As schools in some parts of the U.S. shut down again because of surging coronavirus cases, the retail industry is lobbying to keep doors open for consumers this holiday season.
CNN reported that on a conference call last Thursday, Macy's CEO Jeffrey Gennette said the retailer was working with local and state leaders to remove the distinction between "essential" and "non-essential" retailers. (It's been up to city and state officials to define which businesses are "essential" and remain open during this next round of shutdowns).
"We don't believe the designation of essential and non-essential should play in retail. We believe you either have a safe environment or not," he said. "You should be held accountable to health and safety standards."
At the beginning of the pandemic, Macy's was deemed a "non-essential" business; as a result, the retailer is still recovering from lost sales. Meanwhile, online shopping hubs like Amazon have grown in recent months.
Macy's isn't alone in the effort. The National Retail Federation (NRF), which is the world's largest retail trade association, is lobbying to exempt retail from the label of "essential" and "non-essential" businesses, too. Earlier this month, the NRF filed a request under the New Mexico Inspection of Public Records Act to release information related to restrictions placed on retailers by Governor Michelle Lujan Grisham. Many retailers and eateries were forced to close for 14 days if an establishment met a quota of reported COVID-19 cases in the workplace. Several Walmart stores and grocery stores have been shut down as a result.
A few days ago, New Mexico officials offered businesses an exemption if they regularly test all employees.
"Since the onset of the pandemic early this year, New Mexican retailers have made the safety and security of their customers, employees and local communities their highest priority," NRF Chief Administrative Officer and General Counsel Stephanie Martz said in a statement. "Furthermore, the state's new measures burden rural communities by decreasing access to essential items if local businesses are ordered closed."
In an interview with Salon, Jason Straczewski, the National Retail Federation's Vice President of Government Relations and Political Affairs, told Salon the retail industry has made a "significant investment" to prepare for in-person shopping this year and keep stores open during the holiday season."
"We've learned so much that we think we have the pathways to serve the customer safely, and we believe that any retail business that is following government protocols for public health and safety should be open and available to serve the customer in their community," Straczewski told Salon. "The whole designation of what's essential and what's not essential is past its expiration date; We think there's a way to do this safely and effectively, and retailers should be open this holiday season."
Indeed, Black Friday — America's strange, hyper-consumerist shopping ritual that sometimes leads to sporadic rage — typically marks a time of year that retailers depend on to make significant profit. Last year, American shoppers spent an estimated $7.4 billion. While Black Friday won't equate to stores packed with crowds (due to capacity limits, social distancing, and other safety measures), there still will be a lot of deals on Friday that will continue on throughout the week and weekend.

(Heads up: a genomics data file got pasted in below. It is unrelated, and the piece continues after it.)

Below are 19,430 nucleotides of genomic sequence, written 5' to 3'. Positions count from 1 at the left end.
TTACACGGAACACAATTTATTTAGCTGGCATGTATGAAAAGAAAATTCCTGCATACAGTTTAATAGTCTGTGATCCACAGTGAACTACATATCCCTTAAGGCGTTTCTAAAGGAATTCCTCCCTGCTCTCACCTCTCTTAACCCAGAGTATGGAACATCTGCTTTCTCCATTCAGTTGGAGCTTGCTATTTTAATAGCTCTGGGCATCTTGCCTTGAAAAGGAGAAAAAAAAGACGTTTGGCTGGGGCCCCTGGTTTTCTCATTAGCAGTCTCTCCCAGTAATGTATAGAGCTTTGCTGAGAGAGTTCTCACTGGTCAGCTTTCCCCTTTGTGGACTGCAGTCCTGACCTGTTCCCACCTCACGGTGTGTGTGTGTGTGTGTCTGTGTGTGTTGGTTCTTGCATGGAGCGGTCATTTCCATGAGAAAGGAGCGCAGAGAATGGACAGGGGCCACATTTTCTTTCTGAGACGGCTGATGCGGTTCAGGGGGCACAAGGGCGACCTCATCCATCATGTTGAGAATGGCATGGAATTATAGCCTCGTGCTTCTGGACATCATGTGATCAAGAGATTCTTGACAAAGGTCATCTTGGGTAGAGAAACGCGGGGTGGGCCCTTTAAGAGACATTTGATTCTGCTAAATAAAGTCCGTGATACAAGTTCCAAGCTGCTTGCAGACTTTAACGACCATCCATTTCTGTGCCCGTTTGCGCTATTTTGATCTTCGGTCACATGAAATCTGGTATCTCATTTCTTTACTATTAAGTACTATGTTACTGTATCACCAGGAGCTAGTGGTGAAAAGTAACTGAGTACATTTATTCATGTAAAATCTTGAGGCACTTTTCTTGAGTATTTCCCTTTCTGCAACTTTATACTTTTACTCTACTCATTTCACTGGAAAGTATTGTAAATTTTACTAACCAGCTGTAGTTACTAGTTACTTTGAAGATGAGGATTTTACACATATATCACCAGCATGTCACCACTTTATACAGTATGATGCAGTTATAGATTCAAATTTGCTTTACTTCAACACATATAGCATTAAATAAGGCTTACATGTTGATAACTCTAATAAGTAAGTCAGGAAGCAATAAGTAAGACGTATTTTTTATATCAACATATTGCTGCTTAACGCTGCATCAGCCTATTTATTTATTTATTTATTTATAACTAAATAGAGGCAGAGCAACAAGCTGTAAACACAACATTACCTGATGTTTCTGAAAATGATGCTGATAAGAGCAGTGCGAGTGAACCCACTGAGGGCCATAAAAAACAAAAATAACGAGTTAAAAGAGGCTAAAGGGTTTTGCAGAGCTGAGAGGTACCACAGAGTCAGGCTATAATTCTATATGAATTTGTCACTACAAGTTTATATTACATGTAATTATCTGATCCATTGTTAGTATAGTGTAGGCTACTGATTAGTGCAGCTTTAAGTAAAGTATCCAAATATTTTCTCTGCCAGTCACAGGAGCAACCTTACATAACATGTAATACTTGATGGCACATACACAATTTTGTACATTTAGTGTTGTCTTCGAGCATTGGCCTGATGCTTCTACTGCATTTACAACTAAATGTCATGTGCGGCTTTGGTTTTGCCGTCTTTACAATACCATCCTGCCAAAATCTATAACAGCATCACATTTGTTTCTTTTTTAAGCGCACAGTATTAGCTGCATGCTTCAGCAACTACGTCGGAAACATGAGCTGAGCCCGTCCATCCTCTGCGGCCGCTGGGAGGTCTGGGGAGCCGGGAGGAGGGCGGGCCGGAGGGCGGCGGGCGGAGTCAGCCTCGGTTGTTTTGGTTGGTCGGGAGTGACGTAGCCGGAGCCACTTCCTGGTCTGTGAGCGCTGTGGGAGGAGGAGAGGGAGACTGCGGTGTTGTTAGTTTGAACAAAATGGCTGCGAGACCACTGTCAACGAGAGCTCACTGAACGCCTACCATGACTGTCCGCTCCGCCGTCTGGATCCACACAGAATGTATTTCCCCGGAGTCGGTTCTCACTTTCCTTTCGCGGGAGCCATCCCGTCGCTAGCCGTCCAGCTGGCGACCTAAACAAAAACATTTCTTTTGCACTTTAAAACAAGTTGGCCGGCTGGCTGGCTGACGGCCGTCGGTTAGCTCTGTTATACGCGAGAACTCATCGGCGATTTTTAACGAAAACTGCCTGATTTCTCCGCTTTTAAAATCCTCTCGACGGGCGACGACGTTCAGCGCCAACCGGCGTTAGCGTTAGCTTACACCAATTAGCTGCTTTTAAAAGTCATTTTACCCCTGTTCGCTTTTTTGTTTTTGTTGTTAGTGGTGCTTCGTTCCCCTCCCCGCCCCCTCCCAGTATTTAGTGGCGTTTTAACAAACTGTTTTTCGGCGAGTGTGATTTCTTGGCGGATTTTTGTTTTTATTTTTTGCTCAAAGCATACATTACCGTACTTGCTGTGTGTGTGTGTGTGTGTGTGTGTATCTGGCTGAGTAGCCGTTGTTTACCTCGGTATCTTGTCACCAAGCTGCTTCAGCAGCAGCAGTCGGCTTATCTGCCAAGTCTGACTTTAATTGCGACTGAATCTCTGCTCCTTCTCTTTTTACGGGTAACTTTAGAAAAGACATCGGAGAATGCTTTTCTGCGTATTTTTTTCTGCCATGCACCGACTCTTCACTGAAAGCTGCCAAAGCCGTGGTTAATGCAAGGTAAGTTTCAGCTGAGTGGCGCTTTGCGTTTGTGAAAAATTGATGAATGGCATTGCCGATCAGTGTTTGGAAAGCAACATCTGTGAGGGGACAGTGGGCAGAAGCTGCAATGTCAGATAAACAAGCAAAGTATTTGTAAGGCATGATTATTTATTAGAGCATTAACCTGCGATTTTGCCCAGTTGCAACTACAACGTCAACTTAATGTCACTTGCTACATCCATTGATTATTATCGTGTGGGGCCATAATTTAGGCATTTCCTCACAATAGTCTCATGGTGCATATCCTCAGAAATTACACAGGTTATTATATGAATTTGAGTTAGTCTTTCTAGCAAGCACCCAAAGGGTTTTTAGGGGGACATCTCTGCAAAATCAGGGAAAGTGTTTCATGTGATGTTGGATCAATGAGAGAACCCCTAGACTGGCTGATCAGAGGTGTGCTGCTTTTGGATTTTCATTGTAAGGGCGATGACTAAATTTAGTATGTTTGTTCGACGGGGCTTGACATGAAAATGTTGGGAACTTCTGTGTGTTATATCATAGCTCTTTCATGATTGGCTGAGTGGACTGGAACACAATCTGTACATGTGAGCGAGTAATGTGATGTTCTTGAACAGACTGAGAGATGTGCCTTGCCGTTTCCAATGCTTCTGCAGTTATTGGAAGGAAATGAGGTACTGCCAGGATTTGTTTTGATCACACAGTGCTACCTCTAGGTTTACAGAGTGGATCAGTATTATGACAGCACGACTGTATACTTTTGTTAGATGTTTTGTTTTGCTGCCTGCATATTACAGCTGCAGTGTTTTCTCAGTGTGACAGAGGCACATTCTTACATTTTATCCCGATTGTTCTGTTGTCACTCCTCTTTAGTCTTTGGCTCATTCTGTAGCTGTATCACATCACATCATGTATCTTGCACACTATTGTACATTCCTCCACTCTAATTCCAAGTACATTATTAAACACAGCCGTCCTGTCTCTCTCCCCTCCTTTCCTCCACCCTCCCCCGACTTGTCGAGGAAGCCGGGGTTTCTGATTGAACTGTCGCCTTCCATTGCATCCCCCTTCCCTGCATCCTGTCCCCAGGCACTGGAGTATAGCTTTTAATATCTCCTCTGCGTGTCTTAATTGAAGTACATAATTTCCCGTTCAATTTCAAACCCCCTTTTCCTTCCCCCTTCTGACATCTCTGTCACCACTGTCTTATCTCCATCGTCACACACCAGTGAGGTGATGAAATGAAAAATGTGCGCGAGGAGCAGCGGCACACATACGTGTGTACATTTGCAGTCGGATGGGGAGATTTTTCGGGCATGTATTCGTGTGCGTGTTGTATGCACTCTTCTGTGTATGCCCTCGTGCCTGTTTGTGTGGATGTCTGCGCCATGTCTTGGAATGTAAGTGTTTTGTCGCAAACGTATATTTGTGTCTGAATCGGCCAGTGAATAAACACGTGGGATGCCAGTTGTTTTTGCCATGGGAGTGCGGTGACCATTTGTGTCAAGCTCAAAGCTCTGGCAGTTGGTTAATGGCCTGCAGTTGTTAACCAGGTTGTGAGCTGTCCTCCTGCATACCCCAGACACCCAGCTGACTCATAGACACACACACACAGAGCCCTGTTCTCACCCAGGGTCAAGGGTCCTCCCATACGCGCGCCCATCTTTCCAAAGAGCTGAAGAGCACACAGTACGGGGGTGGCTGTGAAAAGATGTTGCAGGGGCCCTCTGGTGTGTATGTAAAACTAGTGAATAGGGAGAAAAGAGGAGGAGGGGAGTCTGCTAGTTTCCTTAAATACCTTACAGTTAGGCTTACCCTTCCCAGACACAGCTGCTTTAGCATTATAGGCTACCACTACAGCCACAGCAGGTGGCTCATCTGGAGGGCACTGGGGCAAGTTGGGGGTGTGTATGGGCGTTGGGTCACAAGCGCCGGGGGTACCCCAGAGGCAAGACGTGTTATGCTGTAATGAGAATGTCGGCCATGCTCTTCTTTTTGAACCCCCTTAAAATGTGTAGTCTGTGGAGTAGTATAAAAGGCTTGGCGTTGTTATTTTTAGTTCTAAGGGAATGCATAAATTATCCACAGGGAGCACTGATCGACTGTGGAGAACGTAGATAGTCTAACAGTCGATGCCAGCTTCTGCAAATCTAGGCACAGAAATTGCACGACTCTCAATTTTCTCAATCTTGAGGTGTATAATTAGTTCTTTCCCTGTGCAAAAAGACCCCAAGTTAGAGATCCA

But the focus on the safety of consumers shifts the focus from who is most at risk by keeping these retailers open: the 4,6 million retail workers stocking shelves and checking out customers. Stuart Appelbaum, President of the Retail, Wholesale and Department Store Union (RWDSU), issued a statement this week expressing concern for retail employees this holiday season, which is already a stressful time for them in a normal year.
"Workers are in public-facing jobs; and they interact with larger numbers of customers during the holiday season, risking their own exposure to COVID-19 as well as possibly bringing it home to their families," Appelbaum said in a statement. "This holiday season, retail workers need customers to do everything they can to help keep everybody safe."
Workers at Walmart, Amazon, Kroger and Petsmart are calling on their employers to reinstate hazard pay. For these workers, they are being faced with a tough decision this holiday season: work and risk your life, or don't receive a paycheck. As one anonymous PetSmart employee told NBC News: "The [Black Friday] deals are enticing . . . But this is life and death for a lot of people."
Dr. Iahn Gonsenhauser, chief quality and patient safety officer at the Ohio State Wexner Medical Center, told Salon retail establishments haven't been a major source of community spread in the U.S., but the "caveat" is that when physical distancing isn't being observed, and masks aren't being worn. Gonsenhauser said if shoppers see a crowd, it's best to leave and come back at another time.
For the consumers, that's easier to avoid: if you walk into a store and people are too close to each other, leave. But workers at these stores don't have that luxury.
"Try and avoid as much of it as you can," Gonsenhauser said, adding online shopping is definitely preferable.